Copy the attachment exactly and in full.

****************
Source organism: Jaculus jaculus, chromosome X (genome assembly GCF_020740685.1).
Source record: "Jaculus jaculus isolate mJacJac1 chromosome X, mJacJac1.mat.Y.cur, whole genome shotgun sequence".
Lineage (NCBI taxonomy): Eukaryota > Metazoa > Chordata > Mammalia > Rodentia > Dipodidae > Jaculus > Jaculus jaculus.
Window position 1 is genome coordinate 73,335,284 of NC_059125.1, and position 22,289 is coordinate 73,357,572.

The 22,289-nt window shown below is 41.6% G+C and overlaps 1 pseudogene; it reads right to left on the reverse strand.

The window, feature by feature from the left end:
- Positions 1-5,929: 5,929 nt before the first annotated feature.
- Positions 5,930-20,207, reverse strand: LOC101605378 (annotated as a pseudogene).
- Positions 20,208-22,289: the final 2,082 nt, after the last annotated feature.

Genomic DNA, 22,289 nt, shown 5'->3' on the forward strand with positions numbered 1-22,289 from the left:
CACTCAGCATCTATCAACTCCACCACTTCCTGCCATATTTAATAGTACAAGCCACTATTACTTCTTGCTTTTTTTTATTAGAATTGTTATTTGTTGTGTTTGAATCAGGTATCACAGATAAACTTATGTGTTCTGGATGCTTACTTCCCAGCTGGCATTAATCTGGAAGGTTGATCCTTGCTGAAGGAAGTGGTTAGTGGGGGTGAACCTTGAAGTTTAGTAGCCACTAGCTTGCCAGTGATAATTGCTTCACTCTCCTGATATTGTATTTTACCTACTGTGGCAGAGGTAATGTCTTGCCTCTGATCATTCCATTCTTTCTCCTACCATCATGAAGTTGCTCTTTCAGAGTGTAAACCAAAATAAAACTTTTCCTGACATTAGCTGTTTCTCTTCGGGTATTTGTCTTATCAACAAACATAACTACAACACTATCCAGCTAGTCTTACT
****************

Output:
Source organism: Jaculus jaculus, chromosome X (genome assembly GCF_020740685.1).
Source record: "Jaculus jaculus isolate mJacJac1 chromosome X, mJacJac1.mat.Y.cur, whole genome shotgun sequence".
Lineage (NCBI taxonomy): Eukaryota > Metazoa > Chordata > Mammalia > Rodentia > Dipodidae > Jaculus > Jaculus jaculus.
Window position 1 is genome coordinate 73,335,284 of NC_059125.1, and position 22,289 is coordinate 73,357,572.

The 22,289-nt window shown below is 41.6% G+C and overlaps 1 pseudogene; it reads right to left on the reverse strand.

The window, feature by feature from the left end:
- Positions 1-5,929: 5,929 nt before the first annotated feature.
- Positions 5,930-20,207, reverse strand: LOC101605378 (annotated as a pseudogene).
- Positions 20,208-22,289: the final 2,082 nt, after the last annotated feature.

Genomic DNA, 22,289 nt, shown 5'->3' on the forward strand with positions numbered 1-22,289 from the left:
CACTCAGCATCTATCAACTCCACCACTTCCTGCCATATTTAATAGTACAAGCCACTATTACTTCTTGCTTTTTTTTATTAGAATTGTTATTTGTTGTGTTTGAATCAGGTATCACAGATAAACTTATGTGTTCTGGATGCTTACTTCCCAGCTGGCATTAATCTGGAAGGTTGATCCTTGCTGAAGGAAGTGGTTAGTGGGGGTGAACCTTGAAGTTTAGTAGCCACTAGCTTGCCAGTGATAATTGCTTCACTCTCCTGATATTGTATTTTACCTACTGTGGCAGAGGTAATGTCTTGCCTCTGATCATTCCATTCTTTCTCCTACCATCATGAAGTTGCTCTTTCAGAGTGTAAACCAAAATAAAACTTTTCCTGACATTAGCTGTTTCTCTTCGGGTATTTGTCTTATCAACAAACATAACTACAACACTATCCAGCTAGTCTTACT